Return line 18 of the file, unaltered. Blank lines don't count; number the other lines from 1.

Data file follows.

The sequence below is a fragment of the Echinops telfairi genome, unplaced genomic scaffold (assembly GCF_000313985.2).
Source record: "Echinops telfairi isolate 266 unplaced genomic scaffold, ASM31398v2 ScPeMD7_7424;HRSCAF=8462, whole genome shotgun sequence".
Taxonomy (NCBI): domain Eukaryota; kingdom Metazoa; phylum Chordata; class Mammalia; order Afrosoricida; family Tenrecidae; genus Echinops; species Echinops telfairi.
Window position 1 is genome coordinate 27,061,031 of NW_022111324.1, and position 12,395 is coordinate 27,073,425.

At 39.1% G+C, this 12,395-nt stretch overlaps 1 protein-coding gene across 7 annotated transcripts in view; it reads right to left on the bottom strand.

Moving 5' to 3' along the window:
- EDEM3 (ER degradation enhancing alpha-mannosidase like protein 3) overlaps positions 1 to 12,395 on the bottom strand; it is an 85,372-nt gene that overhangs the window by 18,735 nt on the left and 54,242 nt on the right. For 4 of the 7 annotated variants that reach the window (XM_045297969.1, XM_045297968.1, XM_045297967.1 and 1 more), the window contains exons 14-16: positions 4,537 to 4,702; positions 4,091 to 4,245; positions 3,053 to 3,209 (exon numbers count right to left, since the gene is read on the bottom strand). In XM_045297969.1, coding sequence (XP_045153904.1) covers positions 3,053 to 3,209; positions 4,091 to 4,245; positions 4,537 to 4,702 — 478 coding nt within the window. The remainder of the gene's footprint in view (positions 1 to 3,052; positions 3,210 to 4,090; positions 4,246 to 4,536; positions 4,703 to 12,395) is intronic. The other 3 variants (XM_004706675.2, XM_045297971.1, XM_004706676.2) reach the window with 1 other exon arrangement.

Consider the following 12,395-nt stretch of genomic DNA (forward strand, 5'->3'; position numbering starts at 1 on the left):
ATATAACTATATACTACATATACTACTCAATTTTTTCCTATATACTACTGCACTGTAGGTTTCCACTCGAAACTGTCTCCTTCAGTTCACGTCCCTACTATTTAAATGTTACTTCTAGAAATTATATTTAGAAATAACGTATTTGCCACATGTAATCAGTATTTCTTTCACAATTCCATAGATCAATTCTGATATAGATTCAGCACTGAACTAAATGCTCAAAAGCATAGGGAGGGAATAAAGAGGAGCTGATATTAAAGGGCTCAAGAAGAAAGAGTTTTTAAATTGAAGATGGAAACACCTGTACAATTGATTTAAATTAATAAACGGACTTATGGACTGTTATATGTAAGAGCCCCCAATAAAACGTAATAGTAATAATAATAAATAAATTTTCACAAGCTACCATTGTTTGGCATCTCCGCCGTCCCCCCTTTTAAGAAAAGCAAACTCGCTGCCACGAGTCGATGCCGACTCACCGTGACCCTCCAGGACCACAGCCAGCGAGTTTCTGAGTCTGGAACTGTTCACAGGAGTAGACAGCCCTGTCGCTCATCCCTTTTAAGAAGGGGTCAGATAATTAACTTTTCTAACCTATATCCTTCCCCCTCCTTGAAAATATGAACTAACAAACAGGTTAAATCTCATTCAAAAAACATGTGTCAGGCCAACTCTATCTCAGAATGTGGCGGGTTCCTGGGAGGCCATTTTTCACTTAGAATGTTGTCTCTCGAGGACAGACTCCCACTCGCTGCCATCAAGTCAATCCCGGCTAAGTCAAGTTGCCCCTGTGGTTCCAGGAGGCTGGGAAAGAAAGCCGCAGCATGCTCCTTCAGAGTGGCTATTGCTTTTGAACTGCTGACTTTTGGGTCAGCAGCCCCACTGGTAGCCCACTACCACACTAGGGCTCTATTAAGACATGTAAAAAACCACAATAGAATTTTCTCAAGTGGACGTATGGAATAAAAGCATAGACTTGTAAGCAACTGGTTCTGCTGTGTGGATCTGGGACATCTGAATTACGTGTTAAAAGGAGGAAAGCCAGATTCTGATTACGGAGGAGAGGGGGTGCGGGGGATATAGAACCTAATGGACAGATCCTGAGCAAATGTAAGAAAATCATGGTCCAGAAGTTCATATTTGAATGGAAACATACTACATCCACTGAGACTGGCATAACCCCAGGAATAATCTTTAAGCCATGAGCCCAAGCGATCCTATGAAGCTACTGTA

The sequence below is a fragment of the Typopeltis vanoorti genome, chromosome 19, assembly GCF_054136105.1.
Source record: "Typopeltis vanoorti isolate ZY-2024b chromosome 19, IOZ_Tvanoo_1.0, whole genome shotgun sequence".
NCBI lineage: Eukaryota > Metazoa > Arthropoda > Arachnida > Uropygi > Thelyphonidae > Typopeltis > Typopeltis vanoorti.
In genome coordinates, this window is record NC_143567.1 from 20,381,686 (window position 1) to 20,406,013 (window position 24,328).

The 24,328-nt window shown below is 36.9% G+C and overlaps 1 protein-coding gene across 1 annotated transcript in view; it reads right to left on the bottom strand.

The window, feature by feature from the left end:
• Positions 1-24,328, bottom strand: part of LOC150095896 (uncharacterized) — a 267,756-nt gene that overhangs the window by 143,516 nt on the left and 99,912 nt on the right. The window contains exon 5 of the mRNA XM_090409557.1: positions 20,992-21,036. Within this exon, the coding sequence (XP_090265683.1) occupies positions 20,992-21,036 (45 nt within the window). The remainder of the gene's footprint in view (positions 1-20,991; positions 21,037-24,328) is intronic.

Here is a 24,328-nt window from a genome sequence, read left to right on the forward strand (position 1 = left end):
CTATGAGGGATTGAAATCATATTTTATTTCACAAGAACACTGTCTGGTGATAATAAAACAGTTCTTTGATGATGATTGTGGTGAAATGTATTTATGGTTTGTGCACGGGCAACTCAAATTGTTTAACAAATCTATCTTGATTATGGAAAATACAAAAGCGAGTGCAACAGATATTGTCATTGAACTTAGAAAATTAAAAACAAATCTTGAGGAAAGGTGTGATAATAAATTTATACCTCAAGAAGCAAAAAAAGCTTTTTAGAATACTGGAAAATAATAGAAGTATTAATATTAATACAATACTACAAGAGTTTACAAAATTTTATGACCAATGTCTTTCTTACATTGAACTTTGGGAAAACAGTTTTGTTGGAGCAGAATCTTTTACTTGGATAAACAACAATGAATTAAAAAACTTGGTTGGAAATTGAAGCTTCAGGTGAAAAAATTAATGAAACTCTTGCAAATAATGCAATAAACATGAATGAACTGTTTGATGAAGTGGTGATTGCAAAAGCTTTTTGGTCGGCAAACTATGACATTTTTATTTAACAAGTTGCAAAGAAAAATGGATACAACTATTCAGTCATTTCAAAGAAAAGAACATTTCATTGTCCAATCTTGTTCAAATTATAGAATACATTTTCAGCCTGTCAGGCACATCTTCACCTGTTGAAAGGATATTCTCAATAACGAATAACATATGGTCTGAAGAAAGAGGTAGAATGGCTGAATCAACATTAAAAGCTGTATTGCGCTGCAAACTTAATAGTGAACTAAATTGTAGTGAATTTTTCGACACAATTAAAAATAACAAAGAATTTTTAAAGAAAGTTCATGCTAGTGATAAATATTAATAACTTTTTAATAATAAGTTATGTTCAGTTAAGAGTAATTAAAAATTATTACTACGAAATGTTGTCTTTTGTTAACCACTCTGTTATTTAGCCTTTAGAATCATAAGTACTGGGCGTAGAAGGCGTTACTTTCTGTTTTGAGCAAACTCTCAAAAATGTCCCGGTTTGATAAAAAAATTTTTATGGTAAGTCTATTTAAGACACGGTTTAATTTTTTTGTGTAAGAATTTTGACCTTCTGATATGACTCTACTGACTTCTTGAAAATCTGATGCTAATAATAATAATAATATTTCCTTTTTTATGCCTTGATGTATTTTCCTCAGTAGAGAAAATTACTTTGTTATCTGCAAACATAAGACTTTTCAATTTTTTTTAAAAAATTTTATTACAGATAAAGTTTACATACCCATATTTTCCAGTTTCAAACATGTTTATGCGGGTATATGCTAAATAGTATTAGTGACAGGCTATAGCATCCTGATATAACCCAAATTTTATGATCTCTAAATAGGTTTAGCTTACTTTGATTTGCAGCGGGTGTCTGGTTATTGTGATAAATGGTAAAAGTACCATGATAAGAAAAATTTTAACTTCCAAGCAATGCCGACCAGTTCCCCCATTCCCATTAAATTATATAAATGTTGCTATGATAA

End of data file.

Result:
CTATGAGGGATTGAAATCATATTTTATTTCACAAGAACACTGTCTGGTGATAATAAAACAGTTCTTTGATGATGATTGTGGTGAAATGTATTTATGGTTTGTGCACGGGCAACTCAAATTGTTTAACAAATCTATCTTGATTATGGAAAATACAAAAGCGAGTGCAACAGATATTGTCATTGAACTTAGAAAATTAAAAACAAATCTTGAGGAAAGGTGTGATAATAAATTTATACCTCAAGAAGCAAAAAAAGCTTTTTAGAATACTGGAAAATAATAGAAGTATTAATATTAATACAATACTACAAGAGTTTACAAAATTTTATGACCAATGTCTTTCTTACATTGAACTTTGGGAAAACAGTTTTGTTGGAGCAGAATCTTTTACTTGGATAAACAACAATGAATTAAAAAACTTGGTTGGAAATTGAAGCTTCAGGTGAAAAAATTAATGAAACTCTTGCAAATAATGCAATAAACATGAATGAACTGTTTGATGAAGTGGTGATTGCAAAAGCTTTTTGGTCGGCAAACTATGACATTTTTATTTAACAAGTTGCAAAGAAAAATGGATACAACTATTCAGTCATTTCAAAGAAAAGAACATTTCATTGTCCAATCTTGTTCAAATTATAGAATACATTTTCAGCCTGTCAGGCACATCTTCACCTGTTGAAAGGATATTCTCAATAACGAATAACATATGGTCTGAAGAAAGAGGTAGAATGGCTGAATCAACATTAAAAGCTGTATTGCGCTGCAAACTTAATAGTGAACTAAATTGTAGTGAATTTTTCGACACAATTAAAAATAACAAAGAATTTTTAAAGAAAGTTCATGCTAGTGATAAATATTAATAACTTTTTAATAATAAGTTATGTTCAGTTAAGAGTAATTAAAAATTATTACTACGAAATGTTGTCTTTTGTTAACCACTCTGTTATTTAGCCTTTAGAATCATAAGTACTGGGCGTAGAAGGCGTTACTTTCTGTTTTGAGCAAACTCTCAAAAATGTCCCGGTTTGATAAAAAAATTTTTATGGTAAGTCTATTTAAGACACGGTTTAATTTTTTTGTGTAAGAATTTTGACCTTCTGATATGACTCTACTGACTTCTTGAAAATCTGATGCTAATAATAATAATAATATTTCCTTTTTTATGCCTTGATGTATTTTCCTCAGTAGAGAAAATTACTTTGTTATCTGCAAACATAAGACTTTTCAATTTTTTTTAAAAAATTTTATTACAGATAAAGTTTACATACCCATATTTTCCAGTTTCAAACATGTTTATGCGGGTATATGCTAAATAGTATTAGTGACAGGCTATAGCATCCTGATATAACCCAAATTTTATGATCTCTAAATAGGTTTAGCTTACTTTGATTTGCAGCGGGTGTCTGGTTATTGTGATAAATGGTAAAAGTACCATGATAAGAAAAATTTTAACTTCCAAGCAATGCCGACCAGTTCCCCCATTCCCATTAAATTATATAAATGTTGCTATGATAA